ps: if I found a mess like that in my kitchen every morning, I still wouldn't feel the need to resort to tough love or logical consequences. Instead, I'd talk with her about why I want the kitchen cleaner, listen to what she wants for the kitchen and her morning, and we'd come up with a new plan to experiment with that takes both of our desires and abilities into account. Collaboration can be a very effective replacement for consequences.

For more information about Karen's parenting consultations, click here or visit

My child is stealing things ...

Two similar requests for advice came in recently:

Q: My teenage daughter has occasionally "borrowed" secretly from her older sister for the past 10 years. When confronted and forced to return the items, she is sheepish and never offers an explanation. Her sister gets quite angry and wants me and her mother to "do something." Any suggestions?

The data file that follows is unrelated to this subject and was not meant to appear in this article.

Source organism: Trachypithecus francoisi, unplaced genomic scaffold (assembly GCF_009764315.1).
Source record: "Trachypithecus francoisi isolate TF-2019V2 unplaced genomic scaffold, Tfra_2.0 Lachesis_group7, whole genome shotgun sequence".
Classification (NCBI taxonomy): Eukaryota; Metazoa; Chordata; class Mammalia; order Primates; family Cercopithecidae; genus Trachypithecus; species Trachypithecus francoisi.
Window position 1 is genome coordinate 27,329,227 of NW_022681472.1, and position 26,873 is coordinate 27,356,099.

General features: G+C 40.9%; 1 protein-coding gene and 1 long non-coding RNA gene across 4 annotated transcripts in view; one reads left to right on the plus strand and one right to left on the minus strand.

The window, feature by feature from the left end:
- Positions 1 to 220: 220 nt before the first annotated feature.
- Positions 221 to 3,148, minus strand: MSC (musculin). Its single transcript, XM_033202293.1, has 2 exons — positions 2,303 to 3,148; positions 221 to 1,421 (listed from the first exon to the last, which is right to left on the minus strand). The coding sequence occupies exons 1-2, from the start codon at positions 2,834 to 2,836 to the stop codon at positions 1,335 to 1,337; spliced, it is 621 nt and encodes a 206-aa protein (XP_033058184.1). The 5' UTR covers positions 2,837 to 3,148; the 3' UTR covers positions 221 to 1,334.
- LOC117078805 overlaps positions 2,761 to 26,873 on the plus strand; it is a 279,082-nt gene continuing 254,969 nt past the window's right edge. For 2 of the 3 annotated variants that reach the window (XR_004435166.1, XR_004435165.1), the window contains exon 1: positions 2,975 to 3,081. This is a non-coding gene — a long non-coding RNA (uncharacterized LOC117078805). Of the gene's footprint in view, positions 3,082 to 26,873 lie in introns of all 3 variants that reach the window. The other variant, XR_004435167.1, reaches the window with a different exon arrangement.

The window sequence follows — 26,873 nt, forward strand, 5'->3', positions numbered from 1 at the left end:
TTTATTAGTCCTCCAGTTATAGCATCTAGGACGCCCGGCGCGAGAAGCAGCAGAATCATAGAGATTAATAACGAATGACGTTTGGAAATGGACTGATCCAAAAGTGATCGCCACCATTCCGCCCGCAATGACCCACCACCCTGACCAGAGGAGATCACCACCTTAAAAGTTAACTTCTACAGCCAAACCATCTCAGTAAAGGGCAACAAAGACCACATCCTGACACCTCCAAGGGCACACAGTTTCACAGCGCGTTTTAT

Q: I just found out that my daughter and some friends had been implicated in several thefts from classrooms at her elementary school. She admitted taking things, but can't seem to explain why she did it. I've talked to her for hours, taken away privileges, and imposed consequences. What else should I do to make sure this never happens again?

A: I volunteer for our local Restorative Justice (RJ) program, and I find several of the RJ principles to be very useful in parenting. More likely than not I have distorted these concepts for my own purposes by now, so you may want to google Restorative Justice to learn about them in their purest form ...

a free resource for parents of teens

My colleague Sue Blaney , a highly respected source of grounded and practical information for parents of teenagers, has just released a new free e-book: Secrets to Success in Parenting Your Teen.

I've facilitated parenting groups based on her book Please Stop the Rollercoaster! How Parents of Teenagers Can Smooth Out the Ride and recommend it regularly in my parenting consultations.

It's perfect for book discussion groups, and even includes tips and questions for those who want to use it that way. No special facilitation skills are necessary. You can order the book here:

For more information about Karen's parenting consultations, click here or visit